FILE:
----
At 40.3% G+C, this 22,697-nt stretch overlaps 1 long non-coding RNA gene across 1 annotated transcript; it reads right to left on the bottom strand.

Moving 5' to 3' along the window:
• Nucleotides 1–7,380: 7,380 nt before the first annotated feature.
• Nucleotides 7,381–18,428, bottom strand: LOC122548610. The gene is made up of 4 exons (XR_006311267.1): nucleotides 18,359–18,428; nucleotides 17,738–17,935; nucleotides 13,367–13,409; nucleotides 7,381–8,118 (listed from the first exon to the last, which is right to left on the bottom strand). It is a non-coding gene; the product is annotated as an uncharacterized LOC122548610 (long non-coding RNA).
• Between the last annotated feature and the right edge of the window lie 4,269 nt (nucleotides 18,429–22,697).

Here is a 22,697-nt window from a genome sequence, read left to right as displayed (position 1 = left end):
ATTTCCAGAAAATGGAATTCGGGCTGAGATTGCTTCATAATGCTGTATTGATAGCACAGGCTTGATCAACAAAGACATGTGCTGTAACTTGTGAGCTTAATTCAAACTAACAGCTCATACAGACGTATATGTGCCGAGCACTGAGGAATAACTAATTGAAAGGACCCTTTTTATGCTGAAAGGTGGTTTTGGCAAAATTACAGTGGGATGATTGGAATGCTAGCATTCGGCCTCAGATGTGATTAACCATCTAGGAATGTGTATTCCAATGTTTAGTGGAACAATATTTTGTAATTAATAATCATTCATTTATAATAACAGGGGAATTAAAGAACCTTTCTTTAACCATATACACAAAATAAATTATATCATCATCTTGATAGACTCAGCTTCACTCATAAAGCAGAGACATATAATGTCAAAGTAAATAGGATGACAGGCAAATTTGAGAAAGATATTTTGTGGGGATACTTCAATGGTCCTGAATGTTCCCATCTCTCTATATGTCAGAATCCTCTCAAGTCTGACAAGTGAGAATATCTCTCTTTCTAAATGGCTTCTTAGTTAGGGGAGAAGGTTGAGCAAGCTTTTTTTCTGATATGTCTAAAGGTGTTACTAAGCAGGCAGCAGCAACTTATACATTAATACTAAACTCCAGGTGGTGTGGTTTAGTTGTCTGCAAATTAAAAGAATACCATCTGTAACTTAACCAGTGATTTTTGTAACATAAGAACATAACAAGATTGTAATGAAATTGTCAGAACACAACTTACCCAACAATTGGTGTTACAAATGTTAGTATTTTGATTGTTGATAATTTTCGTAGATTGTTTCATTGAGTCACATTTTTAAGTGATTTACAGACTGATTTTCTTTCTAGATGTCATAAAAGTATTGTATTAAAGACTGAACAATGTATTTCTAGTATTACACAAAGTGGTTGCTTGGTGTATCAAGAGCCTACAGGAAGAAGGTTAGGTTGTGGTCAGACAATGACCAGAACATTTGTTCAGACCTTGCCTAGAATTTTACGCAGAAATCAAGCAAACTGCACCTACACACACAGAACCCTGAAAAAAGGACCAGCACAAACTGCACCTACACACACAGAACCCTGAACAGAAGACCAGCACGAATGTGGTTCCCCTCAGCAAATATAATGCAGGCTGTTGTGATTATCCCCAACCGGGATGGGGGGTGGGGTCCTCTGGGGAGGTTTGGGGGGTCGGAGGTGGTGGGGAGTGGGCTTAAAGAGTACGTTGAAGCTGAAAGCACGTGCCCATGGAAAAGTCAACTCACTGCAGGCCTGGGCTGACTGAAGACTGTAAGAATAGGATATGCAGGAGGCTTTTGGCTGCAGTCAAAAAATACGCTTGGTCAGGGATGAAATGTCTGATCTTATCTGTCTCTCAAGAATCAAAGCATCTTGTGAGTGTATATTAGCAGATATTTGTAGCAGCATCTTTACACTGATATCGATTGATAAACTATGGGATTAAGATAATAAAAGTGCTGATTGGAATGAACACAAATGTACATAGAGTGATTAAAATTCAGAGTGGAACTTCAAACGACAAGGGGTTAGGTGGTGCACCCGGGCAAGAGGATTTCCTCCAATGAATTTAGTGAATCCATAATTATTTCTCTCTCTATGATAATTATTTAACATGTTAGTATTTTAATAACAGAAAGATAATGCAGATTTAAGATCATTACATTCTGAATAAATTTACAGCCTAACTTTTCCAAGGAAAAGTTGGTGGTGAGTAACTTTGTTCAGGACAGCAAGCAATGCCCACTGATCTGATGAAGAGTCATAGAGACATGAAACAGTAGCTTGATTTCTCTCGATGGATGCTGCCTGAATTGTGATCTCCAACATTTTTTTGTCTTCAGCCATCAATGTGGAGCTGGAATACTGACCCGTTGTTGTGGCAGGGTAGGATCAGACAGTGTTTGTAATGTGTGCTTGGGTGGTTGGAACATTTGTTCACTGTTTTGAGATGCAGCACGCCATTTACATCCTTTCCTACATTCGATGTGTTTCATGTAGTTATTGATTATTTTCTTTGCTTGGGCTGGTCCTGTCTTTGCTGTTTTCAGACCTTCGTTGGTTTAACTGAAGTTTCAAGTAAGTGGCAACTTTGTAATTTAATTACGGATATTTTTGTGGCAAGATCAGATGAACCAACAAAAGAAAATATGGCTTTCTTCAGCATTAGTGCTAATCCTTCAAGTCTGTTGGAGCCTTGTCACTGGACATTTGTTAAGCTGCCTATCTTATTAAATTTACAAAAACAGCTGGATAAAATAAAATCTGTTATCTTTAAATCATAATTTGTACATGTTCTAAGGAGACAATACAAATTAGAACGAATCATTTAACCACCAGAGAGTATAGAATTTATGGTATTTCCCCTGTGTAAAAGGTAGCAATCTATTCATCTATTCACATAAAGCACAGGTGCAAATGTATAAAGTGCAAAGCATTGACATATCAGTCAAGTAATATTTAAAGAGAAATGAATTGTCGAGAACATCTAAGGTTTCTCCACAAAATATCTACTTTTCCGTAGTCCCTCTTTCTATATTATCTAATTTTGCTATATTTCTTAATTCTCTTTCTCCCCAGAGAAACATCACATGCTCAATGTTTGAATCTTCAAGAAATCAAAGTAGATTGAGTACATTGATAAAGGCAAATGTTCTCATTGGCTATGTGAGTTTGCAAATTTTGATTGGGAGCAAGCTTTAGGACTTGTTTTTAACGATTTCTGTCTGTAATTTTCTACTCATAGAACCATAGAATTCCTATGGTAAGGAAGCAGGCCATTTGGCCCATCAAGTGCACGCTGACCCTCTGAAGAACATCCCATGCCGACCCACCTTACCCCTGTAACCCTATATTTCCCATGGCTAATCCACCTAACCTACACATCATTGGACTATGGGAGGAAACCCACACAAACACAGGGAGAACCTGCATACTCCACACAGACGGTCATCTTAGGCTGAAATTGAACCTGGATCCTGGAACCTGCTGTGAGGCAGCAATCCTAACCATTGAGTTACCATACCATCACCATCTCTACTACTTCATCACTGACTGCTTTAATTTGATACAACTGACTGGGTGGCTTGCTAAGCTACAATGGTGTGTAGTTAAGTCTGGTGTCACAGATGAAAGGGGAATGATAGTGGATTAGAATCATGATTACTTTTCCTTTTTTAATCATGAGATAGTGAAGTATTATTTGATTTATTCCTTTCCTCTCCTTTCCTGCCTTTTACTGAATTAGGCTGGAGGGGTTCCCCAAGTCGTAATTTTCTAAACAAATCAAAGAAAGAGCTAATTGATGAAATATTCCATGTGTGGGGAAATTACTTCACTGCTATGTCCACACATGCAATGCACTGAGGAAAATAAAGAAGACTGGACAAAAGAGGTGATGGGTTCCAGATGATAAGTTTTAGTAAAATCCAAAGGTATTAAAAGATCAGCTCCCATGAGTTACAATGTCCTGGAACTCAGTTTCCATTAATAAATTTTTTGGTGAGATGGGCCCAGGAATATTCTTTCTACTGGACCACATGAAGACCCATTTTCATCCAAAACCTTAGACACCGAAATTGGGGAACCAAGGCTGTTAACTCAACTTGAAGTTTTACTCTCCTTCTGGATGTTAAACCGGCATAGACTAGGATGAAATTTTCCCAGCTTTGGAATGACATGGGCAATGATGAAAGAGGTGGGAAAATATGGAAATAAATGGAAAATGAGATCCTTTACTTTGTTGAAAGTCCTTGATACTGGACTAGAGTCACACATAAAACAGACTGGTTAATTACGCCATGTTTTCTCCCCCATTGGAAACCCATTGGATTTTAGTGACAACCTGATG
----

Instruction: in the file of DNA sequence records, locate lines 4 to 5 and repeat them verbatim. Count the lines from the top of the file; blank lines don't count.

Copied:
• Nucleotides 7,381–18,428, bottom strand: LOC122548610. The gene is made up of 4 exons (XR_006311267.1): nucleotides 18,359–18,428; nucleotides 17,738–17,935; nucleotides 13,367–13,409; nucleotides 7,381–8,118 (listed from the first exon to the last, which is right to left on the bottom strand). It is a non-coding gene; the product is annotated as an uncharacterized LOC122548610 (long non-coding RNA).
• Between the last annotated feature and the right edge of the window lie 4,269 nt (nucleotides 18,429–22,697).